London and southeast England were the worst affected areas, with about 30cm of snow falling by last night. London's 7000 bus services were suspended for most of the day, while the city's Underground and overground train services suffering severe delays and cancellations. Major airports were badly affected, with Heathrow cancelling hundreds of flights while London City and Luton airports were closed. Gatwick remained open but more than 20 flights were cancelled. Passengers on board a Cyprus Airways jet had a scare when their plane came off a taxiway at Heathrow shortly after landing in the snowy conditions. No one was injured.

Hospitals were forced to call in extra staff to cope with an increase in emergency calls and motoring authorities struggled to keep up with demands from stranded motorists. The sheer amount of snow stunned many Londoners as they took to local parks to make snowmen and throw snowballs. "I've never seen it snow so consistently in the 10 years I've been here," former Sydneysider Stephanie McNamara said.

Weather forecasters issued an extreme weather warning for England, Wales and parts of eastern Scotland, with more snow and icy conditions along with freezing temperatures predicted for the rest of the week. The Federation of Small Businesses estimated 20 per cent of British employees failed to turn up at work because of the snow, at a cost of about 1.2 billion pounds to Britain's ailing economy.

France's road traffic agency urged motorists to cancel non-essential journeys, with roads difficult and in a small number of some cases impassable around Paris and in the east near Strasbourg. The snow and icy conditions caused a dozen accidents in the Paris region without causing injuries, officials said.

In Italy, three people died and 500 people had to be evacuated from their homes amid bad weather in parts of the country, while Milan woke today to a dusting of snow.

Up to 20cm fell in parts of Switzerland, while part of the road around the San Bernardino tunnel was closed.

One to 3cm of snow fell in Belgium, where around 400km of traffic jams accumulated during the morning peak hour.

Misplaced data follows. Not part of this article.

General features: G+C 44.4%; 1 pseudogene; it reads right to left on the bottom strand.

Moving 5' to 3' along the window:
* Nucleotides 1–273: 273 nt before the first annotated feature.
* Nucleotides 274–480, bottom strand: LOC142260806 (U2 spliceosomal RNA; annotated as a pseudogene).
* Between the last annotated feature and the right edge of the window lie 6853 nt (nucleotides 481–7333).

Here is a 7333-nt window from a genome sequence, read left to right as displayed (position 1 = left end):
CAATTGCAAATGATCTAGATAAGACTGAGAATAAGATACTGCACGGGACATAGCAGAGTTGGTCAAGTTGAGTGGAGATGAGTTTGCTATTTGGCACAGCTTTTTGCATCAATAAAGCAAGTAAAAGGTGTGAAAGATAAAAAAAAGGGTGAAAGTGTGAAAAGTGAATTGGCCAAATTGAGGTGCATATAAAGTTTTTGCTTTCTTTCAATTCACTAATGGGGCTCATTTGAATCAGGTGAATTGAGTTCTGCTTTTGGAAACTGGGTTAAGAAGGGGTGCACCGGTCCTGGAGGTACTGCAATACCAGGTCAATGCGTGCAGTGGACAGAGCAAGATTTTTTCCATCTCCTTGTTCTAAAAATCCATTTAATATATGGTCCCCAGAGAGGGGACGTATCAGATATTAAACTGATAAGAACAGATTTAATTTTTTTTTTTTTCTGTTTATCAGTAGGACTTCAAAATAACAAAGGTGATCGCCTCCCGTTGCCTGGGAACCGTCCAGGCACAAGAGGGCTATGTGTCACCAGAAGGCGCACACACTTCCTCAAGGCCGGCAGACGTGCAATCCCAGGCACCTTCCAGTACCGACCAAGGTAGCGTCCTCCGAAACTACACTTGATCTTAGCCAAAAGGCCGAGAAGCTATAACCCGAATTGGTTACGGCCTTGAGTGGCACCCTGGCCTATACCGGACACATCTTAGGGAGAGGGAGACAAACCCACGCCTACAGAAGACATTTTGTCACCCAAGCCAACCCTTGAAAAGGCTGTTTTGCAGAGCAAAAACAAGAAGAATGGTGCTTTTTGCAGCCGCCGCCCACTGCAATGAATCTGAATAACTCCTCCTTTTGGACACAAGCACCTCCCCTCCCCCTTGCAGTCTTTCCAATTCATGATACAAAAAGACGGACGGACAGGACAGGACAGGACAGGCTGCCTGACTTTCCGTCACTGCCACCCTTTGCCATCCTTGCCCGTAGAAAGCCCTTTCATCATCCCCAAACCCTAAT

The UK Met Office forecast last Autumn "the coming winter suggests it is, once again, likely to be milder than average." We have now passed the 2/3 mark of the meteorological winter, and it is time for another report card to send home. Yesterday's press release was titled "Wintry start to February" which stated "So far, the UK winter has been the coldest for over a decade" and "Met Office forecasters expect the cold theme to the weather to continue well into next week with the chance of further snow."

The UK is expecting the heaviest snow in about 20 years tomorrow. "Snow and freezing weather threaten to shut down Britain Arctic blizzards are set to cause a national shutdown on Monday as forecasters warn of the most widespread snowfall for almost 20 years." "Now is the time you'd expect to see the daffodils coming out but we're not expecting them for two or three weeks at best if it warms up." So why is this important? Climate is not weather, after all. The Met Office is one of the most vocal advocates of human induced global warming, and they have gotten into a consistent pattern of warm seasonal forecasts which seemingly fall in line with that belief system. Is it possible that their forecasts are unduly influenced by preconceived notions about the climate? It is worth remembering that London had it's first October snow in 70 years this past autumn.